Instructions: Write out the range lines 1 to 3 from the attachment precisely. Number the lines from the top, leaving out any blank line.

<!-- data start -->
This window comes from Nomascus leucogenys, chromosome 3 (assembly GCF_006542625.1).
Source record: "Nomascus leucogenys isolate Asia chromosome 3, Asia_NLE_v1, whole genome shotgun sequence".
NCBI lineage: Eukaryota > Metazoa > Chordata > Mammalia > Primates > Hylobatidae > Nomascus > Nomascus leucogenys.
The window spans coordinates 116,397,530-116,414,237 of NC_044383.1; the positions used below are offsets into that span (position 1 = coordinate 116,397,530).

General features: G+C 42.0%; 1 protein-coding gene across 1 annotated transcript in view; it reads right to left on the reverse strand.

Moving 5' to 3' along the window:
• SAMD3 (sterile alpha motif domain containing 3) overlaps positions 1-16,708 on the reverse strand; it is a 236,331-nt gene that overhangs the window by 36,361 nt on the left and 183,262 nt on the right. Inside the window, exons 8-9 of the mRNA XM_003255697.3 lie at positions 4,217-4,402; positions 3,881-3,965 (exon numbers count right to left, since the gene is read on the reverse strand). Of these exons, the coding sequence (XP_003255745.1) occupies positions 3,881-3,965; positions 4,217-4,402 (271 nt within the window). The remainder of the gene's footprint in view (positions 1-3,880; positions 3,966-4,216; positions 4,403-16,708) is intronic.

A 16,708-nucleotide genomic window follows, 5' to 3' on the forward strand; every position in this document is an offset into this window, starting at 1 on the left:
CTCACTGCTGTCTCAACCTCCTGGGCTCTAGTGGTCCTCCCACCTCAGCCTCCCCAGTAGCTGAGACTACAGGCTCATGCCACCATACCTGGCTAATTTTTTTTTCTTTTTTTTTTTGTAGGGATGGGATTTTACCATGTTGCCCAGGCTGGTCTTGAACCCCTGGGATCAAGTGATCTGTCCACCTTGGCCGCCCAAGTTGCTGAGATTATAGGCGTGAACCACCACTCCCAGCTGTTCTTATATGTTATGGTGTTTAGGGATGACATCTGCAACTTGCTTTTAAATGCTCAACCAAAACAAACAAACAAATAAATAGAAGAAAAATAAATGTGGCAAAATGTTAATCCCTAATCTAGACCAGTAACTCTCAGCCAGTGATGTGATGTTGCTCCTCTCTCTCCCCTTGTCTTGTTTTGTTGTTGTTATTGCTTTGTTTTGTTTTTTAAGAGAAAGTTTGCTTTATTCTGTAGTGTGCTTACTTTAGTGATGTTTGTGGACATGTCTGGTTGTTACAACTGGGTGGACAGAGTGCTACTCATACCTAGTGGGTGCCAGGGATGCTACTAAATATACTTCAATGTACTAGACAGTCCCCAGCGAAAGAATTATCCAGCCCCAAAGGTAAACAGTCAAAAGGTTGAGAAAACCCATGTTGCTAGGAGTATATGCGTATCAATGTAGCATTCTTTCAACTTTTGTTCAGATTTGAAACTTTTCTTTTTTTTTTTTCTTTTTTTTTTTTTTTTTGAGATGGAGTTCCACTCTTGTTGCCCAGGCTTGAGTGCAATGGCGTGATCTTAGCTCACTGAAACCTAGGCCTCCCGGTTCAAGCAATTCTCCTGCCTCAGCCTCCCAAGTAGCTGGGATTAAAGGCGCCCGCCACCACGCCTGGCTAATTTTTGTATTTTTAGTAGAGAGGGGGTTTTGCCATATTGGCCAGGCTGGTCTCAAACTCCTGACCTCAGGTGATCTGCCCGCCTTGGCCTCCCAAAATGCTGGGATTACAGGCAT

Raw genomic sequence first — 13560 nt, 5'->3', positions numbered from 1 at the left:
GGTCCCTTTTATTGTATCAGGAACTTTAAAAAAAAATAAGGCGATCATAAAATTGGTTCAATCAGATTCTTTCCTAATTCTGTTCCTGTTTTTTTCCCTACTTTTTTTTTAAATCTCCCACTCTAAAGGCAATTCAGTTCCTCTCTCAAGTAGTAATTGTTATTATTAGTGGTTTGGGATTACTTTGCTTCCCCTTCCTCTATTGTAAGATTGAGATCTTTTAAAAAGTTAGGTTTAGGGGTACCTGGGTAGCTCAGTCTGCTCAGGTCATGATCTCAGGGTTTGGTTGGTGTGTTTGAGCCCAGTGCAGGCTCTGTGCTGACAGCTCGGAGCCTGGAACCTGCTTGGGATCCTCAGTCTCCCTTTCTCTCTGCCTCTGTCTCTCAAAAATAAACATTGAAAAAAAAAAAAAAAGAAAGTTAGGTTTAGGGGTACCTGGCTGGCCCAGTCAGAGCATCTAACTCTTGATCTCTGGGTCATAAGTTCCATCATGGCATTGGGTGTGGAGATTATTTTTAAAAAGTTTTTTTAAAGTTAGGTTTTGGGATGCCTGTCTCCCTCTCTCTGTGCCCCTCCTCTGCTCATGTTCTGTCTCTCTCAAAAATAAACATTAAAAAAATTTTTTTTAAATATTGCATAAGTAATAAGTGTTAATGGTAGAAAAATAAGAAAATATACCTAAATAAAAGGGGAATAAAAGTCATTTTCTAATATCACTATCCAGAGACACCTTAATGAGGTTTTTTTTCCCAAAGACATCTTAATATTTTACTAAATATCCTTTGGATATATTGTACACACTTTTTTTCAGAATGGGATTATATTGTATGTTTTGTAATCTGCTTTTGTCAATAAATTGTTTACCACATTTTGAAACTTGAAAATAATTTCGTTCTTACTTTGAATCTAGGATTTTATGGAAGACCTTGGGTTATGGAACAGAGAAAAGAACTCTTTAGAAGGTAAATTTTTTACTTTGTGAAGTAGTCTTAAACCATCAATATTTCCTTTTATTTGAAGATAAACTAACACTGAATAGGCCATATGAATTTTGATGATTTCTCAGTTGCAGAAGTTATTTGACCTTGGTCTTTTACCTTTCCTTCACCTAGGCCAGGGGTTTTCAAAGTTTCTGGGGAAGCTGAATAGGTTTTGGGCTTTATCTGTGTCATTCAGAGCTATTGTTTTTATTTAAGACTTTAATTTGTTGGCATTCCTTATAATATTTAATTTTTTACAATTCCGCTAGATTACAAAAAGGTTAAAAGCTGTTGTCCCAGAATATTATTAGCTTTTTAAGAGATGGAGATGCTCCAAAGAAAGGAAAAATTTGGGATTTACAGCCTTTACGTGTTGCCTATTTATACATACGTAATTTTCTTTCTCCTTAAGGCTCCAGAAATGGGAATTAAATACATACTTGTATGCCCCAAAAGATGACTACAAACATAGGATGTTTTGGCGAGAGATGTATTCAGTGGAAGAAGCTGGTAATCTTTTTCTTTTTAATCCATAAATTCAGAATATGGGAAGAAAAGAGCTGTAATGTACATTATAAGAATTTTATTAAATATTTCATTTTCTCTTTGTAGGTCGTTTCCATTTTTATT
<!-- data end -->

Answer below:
This window comes from Nomascus leucogenys, chromosome 3 (assembly GCF_006542625.1).
Source record: "Nomascus leucogenys isolate Asia chromosome 3, Asia_NLE_v1, whole genome shotgun sequence".
NCBI lineage: Eukaryota > Metazoa > Chordata > Mammalia > Primates > Hylobatidae > Nomascus > Nomascus leucogenys.